As of 2025, the Swedish H2 Green Steel firm announced it would provide Mercedes-Benz with 50,000 tonnes of steel produced without the use of fossil fuels.
A contract for the possible supply of green steel made in North America was also inked by the two businesses.
In place of the highly polluting coal used in conventional steelmaking, H2 Green Steel, whose first facility is currently under construction in northern Sweden, proposes to build steel using hydrogen created from renewable energy.
A tentative agreement with Mercedes-Benz “has now been further developed into a binding agreement covering volumes of about 50,000 tonnes per year, which will be produced in H2 Green Steel’s green hydrogen-powered iron and steel plant in Boden in northern Sweden,” the two companies said in a joint statement.
According to industry estimates, each car requires about 900 kilos (1,985 pounds) of steel, thus the contract would allow Mercedes-Benz to build about 55,000 automobiles with a smaller carbon footprint.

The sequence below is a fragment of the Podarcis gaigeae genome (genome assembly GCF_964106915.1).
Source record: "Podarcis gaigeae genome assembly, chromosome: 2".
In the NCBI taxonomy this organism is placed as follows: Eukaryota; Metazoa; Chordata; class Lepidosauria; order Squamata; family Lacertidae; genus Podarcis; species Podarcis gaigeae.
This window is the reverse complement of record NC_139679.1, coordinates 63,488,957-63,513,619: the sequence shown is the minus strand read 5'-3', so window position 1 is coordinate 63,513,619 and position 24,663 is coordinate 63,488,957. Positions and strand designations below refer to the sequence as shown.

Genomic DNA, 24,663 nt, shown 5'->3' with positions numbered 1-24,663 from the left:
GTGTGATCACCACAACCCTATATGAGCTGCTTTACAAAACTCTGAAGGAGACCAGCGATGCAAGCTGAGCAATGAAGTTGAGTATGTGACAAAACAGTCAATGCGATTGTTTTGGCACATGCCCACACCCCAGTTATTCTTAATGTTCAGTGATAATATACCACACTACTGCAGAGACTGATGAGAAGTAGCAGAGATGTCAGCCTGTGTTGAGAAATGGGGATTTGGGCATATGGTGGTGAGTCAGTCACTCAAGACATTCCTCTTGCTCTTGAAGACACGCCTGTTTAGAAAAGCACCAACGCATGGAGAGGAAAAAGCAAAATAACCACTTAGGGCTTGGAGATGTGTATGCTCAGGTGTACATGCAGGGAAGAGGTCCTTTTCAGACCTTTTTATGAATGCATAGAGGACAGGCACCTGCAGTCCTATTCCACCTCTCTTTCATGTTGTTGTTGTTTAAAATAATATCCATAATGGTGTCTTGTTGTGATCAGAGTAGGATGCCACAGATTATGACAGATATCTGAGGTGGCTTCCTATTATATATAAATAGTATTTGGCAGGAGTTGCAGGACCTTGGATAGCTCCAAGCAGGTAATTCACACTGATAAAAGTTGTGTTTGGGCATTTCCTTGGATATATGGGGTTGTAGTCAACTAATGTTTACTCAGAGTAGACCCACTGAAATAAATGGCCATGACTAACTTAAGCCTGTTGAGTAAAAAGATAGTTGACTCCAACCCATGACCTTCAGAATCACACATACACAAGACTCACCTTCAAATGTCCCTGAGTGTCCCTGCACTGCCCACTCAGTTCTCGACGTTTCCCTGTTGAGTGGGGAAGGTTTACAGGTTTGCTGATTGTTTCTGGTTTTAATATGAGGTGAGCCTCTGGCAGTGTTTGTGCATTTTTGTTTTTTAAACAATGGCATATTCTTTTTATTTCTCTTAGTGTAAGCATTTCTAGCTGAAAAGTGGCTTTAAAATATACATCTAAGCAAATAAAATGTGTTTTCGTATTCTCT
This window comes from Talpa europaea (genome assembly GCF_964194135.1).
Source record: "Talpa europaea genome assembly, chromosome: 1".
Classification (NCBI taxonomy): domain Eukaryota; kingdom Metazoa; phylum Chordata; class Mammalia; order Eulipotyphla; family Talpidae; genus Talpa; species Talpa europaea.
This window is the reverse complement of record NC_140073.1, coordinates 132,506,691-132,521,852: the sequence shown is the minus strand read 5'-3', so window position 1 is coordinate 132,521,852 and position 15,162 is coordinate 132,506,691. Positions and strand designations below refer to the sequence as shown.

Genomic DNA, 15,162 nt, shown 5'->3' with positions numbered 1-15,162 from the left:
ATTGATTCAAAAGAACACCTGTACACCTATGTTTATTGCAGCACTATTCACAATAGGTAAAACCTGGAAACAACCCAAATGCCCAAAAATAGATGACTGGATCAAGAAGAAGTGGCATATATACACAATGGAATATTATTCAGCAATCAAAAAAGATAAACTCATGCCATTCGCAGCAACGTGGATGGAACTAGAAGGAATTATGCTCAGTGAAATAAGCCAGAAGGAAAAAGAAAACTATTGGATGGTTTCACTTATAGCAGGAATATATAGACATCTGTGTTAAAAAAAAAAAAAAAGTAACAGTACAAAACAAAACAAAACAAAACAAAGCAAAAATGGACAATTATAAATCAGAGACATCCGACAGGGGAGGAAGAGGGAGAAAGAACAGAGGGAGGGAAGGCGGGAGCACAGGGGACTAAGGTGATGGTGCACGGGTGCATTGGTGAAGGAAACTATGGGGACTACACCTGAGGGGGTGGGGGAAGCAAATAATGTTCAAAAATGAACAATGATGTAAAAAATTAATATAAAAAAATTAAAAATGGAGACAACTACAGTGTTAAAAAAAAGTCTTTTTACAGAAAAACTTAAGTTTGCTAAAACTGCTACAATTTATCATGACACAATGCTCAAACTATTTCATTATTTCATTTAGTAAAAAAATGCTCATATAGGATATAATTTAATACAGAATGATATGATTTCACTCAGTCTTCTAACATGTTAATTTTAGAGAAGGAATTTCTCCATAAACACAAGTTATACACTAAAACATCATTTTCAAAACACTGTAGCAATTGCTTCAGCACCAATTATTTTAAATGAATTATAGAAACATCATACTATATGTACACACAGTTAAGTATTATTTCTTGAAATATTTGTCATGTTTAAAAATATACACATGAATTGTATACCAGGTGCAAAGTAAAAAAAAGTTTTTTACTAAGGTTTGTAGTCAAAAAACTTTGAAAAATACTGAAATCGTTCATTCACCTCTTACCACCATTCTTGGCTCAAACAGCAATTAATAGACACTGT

In the previous year, Mercedes-Benz sold almost two million automobiles.
The deal’s financial specifics were not made public.
The two businesses announced the signing of a memorandum of understanding for the prospective supply of green steel made in North America.
H2 Green Steel CEO Henrik Henriksson said only that “We have spoken to various stakeholders in both Canada and the US for some time.” He did not provide any other information.
According to H2 Green Steel, their process cuts emissions by 95% when compared to conventional steel production.
One of the most CO2-polluting heavy sectors, according to the World Steel Association, accounts for seven to nine percent of global man-made emissions.
Access to electricity, particularly that supplied from renewable sources, is said to be the main barrier to full-scale production.
Vargas, the co-founder of the Swedish electric battery company Northvolt and a climate tech investment firm, is one of H2 Green Steel’s largest backers.
H2 Green Steel’s Boden factory, which is scheduled to start producing in 2025, has officially gained environmental approval.
It is anticipated to have a capacity of up to five million tonnes of steel annually using hydropower to manufacture hydrogen, according to the business.
In the area, a number of businesses are making investments in steel made without the use of fossil fuels.
Swedish steelmaker SSAB has partnered with mining firm LKAB, state-owned utility Vattenfall, and a prototype facility that already uses renewable hydrogen to produce decarbonised steel.
In 2026, the partnership plans to establish a larger facility.